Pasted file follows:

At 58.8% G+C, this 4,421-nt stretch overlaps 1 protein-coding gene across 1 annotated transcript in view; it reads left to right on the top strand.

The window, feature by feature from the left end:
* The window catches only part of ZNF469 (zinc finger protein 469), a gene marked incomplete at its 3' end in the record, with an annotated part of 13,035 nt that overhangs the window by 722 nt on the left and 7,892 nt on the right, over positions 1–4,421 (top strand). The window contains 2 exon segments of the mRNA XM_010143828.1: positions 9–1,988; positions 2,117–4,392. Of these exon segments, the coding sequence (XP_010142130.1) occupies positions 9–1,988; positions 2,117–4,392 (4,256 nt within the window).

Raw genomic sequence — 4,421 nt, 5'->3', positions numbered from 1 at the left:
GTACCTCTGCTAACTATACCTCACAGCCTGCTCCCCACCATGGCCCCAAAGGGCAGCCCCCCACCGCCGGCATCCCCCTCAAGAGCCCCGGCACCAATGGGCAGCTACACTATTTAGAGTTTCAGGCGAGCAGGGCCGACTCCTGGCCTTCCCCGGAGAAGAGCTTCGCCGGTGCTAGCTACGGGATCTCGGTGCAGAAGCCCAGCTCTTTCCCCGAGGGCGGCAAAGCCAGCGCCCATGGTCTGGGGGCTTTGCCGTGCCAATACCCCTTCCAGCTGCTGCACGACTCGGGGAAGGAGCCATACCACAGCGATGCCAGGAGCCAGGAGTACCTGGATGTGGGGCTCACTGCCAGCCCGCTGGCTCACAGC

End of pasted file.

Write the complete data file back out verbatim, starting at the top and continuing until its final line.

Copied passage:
At 58.8% G+C, this 4,421-nt stretch overlaps 1 protein-coding gene across 1 annotated transcript in view; it reads left to right on the top strand.

The window, feature by feature from the left end:
* The window catches only part of ZNF469 (zinc finger protein 469), a gene marked incomplete at its 3' end in the record, with an annotated part of 13,035 nt that overhangs the window by 722 nt on the left and 7,892 nt on the right, over positions 1–4,421 (top strand). The window contains 2 exon segments of the mRNA XM_010143828.1: positions 9–1,988; positions 2,117–4,392. Of these exon segments, the coding sequence (XP_010142130.1) occupies positions 9–1,988; positions 2,117–4,392 (4,256 nt within the window).

Raw genomic sequence — 4,421 nt, 5'->3', positions numbered from 1 at the left:
GTACCTCTGCTAACTATACCTCACAGCCTGCTCCCCACCATGGCCCCAAAGGGCAGCCCCCCACCGCCGGCATCCCCCTCAAGAGCCCCGGCACCAATGGGCAGCTACACTATTTAGAGTTTCAGGCGAGCAGGGCCGACTCCTGGCCTTCCCCGGAGAAGAGCTTCGCCGGTGCTAGCTACGGGATCTCGGTGCAGAAGCCCAGCTCTTTCCCCGAGGGCGGCAAAGCCAGCGCCCATGGTCTGGGGGCTTTGCCGTGCCAATACCCCTTCCAGCTGCTGCACGACTCGGGGAAGGAGCCATACCACAGCGATGCCAGGAGCCAGGAGTACCTGGATGTGGGGCTCACTGCCAGCCCGCTGGCTCACAGC